NY Times: Taking protests to private homes is the left's hot new trend

The NY Times published a story today about the growing trend of activists taking protests away from city centers and instead bringing them to the private homes of mayors and city counsel members. Most of the people on the receiving end don’t think this is a good trend.

SEATTLE — The city was exploring a proposal to cut 50 percent of the police department’s budget to promote racial justice and alternatives to policing last month, but Debora Juarez, the first enrolled Native American on the Seattle City Council, was not yet willing to throw her support behind such a steep cut without a plan for how to carry it out…

Over several days and nights, activists have appeared on her street in North Seattle, shining lights into her windows, shouting at her through a bullhorn and scrawling messages in the street: “Corporate bootlicker,” one of the messages said…

“It’s not a peaceful protest — it’s terror,” Ms. Juarez said.

Last month in Oakland, protesters showed up at the home of Mayor Libby Schaaf. This 2 am protest was also over the police budget. The Times reports that when Schaaf heard the noise outside she became afraid for her children:

Frightened, she thought first of her 14-year-old son, who was asleep upstairs, and her 12-year-old daughter, who was away at a sleepover.

“I did what any mother would do — I ran upstairs to my children’s bedroom,” Ms. Schaaf said…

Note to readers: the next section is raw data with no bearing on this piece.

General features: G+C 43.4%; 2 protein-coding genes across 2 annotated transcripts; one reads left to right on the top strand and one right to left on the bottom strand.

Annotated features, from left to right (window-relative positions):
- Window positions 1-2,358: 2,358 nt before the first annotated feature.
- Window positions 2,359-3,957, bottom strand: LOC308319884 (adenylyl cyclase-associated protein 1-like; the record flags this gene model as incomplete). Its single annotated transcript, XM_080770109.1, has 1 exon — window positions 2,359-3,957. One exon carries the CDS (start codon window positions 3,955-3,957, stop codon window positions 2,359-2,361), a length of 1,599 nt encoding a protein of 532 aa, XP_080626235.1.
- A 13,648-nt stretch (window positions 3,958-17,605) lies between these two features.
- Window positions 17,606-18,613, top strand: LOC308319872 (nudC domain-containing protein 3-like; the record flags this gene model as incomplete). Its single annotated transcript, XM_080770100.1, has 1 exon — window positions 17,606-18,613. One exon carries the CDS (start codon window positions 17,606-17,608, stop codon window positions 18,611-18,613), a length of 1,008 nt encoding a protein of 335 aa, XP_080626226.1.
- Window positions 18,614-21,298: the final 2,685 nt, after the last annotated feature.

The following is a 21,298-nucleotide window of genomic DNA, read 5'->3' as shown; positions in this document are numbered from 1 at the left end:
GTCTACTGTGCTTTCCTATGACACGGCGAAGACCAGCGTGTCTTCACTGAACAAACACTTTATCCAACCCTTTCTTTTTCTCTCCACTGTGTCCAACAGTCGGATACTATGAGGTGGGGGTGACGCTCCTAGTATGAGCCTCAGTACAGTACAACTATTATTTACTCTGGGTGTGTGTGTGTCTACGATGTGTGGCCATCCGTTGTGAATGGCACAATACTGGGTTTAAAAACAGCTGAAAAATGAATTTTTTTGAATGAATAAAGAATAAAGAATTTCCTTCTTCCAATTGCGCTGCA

“This felt like a threat that certainly had a violent tone,” Ms. Schaaf said. “And the intense damage to our property was significant.”

In Seattle, Mayor Jenny Durkan also had protesters show up at her house, despite her extensive efforts to keep her address a secret. (Among other things, she doesn’t order delivery pizza to avoid giving out her address.)

Protesters were able to find where she lives anyway, and wrote messages outside her home, including “Guillotine Jenny.” Ms. Durkan, the first openly lesbian mayor in the city’s history, also received messages containing crass sexual suggestions…

Ms. Durkan said she had no problem with people who want to criticize, like the hundreds who jeered at her when she spoke with protesters outside City Hall earlier this year. Facing public criticism is part of the job, she said. But she said the exposure of her home address, combined with threatening messages on the street and in her email inbox, has left her feeling unsafe.

The Times deserves some credit for pointing out a pattern that reflects badly on leftist activists, but the piece remains pretty agnostic about the practice of protesting at people’s homes. In one case the story describes a Seattle City Council member, Teresa Mosqueda, who met with protesters who showed up at her home as something of a success. The Times doesn’t mention that a group of protesters attacked a neighbor who asked them to quiet down last month while they were on the way to Mosqueda’s house.

I’m glad the progressive mayors of these cities are willing to call out the protesters for going too far. It’s just a shame that they only do it when the revolution comes to their neighborhood. Back when CHAZ took over part of someone else’s neighborhood, Mayor Durkan compared it to a block party. But it wasn’t a block party, at least not at night when residents were left to fend for themselves against armed people roaming the streets. Maybe this is what it takes for progressive leaders to get the message.